Metropolitan Railway and Connections. [Cover] Map of London Extending to Districts served by the Metropolitan Rly in Middlesex, Herts and Bucks. London: Knapp, Drewett & Sons Ltd, c.1928. Colour lithograph. Front and back printed in red. Sheet 340 x 430mm.
A roughly geographically-correct map of Central London with the Metropolitan Railway in red and 'Tube and District Railways' in blue, with the outline of the road network. Golf courses and other sporting venues are marked. When folded the front and back are titled 'Map of London Extending to Districts served by the Metropolitan RLY in Middlesex, Herts and Bucks' on a violet background.
[Ref: 18012]    £320.00 ($431 • €364 rates)


METROPOLITAN RAILWAY. [Map of London's underground railways in the late 1920s]
Metropolitan Railway and Connections. [Cover] Map of London Extending to Districts served by the Metropolitan Rly in Middlesex, Herts and Bucks. London: Metropolitan Railway Company, c.1929. Colour lithograph. Sheet 340 x 435mm.
A leaflet published by the Metropolitan Railway, with their lines (now the Metropolitan, Hammersmith & City and part of the Circle Line) marked in red, with other lines in blue. Also highlighted are twelve golf courses along the Metropolitan Line, Regent's Park Zoo, Olympia and White City exhibition halls, Lord's and the Oval Cricket Grounds, and the grounds of Arsenal, Chelsea, Fulham, Millwall, Queen's Park Rangers & Watford Football Clubs. This variant of the map first published c.1923 has the Stanford spur 'under construction'. On the reverse are descriptions of some of the quaint villages now accessible to the commuter, including Pinner and Amsersham. GARLAND: Mr Beck's Underground Map, illus. 2.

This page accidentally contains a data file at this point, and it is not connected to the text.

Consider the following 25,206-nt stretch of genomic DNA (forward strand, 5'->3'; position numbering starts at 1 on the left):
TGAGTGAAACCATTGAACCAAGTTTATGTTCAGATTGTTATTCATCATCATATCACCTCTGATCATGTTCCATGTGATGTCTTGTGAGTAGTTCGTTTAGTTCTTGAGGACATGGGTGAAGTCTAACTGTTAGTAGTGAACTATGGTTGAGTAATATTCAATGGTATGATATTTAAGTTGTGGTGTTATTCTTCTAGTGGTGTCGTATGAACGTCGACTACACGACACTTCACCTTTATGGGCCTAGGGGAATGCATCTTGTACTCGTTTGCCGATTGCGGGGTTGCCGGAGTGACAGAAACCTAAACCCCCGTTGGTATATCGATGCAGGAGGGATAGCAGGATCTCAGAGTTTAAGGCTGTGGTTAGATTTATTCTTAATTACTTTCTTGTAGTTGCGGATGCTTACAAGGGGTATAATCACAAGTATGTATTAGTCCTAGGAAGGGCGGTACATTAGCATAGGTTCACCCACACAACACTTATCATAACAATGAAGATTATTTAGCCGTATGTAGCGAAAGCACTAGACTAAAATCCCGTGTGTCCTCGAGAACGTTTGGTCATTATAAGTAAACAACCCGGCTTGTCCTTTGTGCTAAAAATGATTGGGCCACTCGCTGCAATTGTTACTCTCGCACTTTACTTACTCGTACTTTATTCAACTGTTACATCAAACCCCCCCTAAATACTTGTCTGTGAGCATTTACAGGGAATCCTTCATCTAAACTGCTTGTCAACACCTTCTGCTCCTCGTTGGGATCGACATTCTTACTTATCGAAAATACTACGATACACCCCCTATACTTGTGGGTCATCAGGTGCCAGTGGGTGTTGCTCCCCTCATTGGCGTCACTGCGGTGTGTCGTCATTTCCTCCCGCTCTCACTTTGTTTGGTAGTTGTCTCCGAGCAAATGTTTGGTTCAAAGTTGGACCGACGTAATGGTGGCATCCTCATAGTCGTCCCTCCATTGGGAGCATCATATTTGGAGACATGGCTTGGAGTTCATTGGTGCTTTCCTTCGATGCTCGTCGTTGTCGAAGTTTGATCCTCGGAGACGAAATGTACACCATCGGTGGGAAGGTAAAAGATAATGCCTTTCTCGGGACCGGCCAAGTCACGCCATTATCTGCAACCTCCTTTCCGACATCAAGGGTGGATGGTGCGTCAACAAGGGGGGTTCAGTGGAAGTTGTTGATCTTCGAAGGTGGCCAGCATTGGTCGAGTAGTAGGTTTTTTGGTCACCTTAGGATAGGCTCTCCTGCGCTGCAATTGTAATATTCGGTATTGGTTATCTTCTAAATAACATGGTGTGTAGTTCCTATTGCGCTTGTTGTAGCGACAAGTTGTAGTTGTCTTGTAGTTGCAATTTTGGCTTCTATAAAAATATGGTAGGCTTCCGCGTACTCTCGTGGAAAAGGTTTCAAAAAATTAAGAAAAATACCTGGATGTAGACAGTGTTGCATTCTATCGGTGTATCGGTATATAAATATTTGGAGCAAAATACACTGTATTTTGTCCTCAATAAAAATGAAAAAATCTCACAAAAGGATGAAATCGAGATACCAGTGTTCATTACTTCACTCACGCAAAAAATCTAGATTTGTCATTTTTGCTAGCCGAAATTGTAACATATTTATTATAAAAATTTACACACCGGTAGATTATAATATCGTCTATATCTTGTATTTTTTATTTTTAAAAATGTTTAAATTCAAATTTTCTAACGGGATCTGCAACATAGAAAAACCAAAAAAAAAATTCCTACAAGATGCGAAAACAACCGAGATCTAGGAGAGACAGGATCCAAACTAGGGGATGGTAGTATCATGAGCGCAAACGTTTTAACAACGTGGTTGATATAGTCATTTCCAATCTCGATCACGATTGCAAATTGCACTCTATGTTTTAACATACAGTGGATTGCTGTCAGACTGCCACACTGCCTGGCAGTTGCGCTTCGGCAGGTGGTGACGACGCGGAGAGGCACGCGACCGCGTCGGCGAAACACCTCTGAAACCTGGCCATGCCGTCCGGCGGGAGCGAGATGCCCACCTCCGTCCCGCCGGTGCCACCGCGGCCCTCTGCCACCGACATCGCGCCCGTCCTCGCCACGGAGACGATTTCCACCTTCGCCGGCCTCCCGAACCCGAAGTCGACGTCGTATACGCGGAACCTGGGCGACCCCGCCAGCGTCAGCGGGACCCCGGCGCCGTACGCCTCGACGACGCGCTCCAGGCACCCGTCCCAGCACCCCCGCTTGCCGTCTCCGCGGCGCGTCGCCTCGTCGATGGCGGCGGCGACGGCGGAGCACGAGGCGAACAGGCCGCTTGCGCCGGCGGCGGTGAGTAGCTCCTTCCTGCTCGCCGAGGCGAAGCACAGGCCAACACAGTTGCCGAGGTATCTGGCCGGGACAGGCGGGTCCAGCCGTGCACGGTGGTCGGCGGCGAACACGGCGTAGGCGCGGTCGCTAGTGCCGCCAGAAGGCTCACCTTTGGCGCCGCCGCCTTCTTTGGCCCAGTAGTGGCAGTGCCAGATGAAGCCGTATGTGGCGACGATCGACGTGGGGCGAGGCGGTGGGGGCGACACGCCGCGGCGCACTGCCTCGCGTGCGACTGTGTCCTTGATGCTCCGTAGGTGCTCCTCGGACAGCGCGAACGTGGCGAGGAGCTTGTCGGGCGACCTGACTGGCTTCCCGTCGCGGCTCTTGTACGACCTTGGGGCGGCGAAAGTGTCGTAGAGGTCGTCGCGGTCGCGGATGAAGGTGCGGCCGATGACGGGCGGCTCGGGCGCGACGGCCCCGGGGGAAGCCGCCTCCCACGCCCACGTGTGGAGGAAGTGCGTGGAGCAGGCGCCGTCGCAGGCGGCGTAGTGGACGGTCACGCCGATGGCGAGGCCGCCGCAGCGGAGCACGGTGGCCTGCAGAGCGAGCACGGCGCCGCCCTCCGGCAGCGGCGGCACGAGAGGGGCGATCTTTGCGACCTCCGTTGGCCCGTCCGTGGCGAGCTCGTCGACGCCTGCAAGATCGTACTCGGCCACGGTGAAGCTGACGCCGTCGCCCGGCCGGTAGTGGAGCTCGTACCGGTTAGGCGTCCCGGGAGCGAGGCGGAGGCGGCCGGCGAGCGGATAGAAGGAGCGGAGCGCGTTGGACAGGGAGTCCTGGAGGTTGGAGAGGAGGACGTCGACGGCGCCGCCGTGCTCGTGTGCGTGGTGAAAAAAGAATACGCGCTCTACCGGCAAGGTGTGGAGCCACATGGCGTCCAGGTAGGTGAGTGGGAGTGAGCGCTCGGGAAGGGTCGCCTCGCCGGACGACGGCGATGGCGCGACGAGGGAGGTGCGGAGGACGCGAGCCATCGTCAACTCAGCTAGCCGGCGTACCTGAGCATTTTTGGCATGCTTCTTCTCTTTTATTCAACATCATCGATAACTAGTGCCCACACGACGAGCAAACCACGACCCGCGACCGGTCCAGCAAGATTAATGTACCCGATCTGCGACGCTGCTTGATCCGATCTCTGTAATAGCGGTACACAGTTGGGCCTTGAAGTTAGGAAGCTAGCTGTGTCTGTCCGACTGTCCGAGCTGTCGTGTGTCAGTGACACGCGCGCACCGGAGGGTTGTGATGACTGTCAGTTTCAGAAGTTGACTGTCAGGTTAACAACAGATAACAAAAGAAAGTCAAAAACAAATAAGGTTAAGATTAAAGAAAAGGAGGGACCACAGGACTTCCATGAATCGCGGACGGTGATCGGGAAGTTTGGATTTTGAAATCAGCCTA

[Ref: 18396]    £320.00 ($431 • €364 rates)


BECK, Henry C. [The second issue of the iconic map of the London Underground]
Underground Railways of London. London: The Underground Group, 1933. Colour-printed map, 140 x 205mm, folded twice as issued.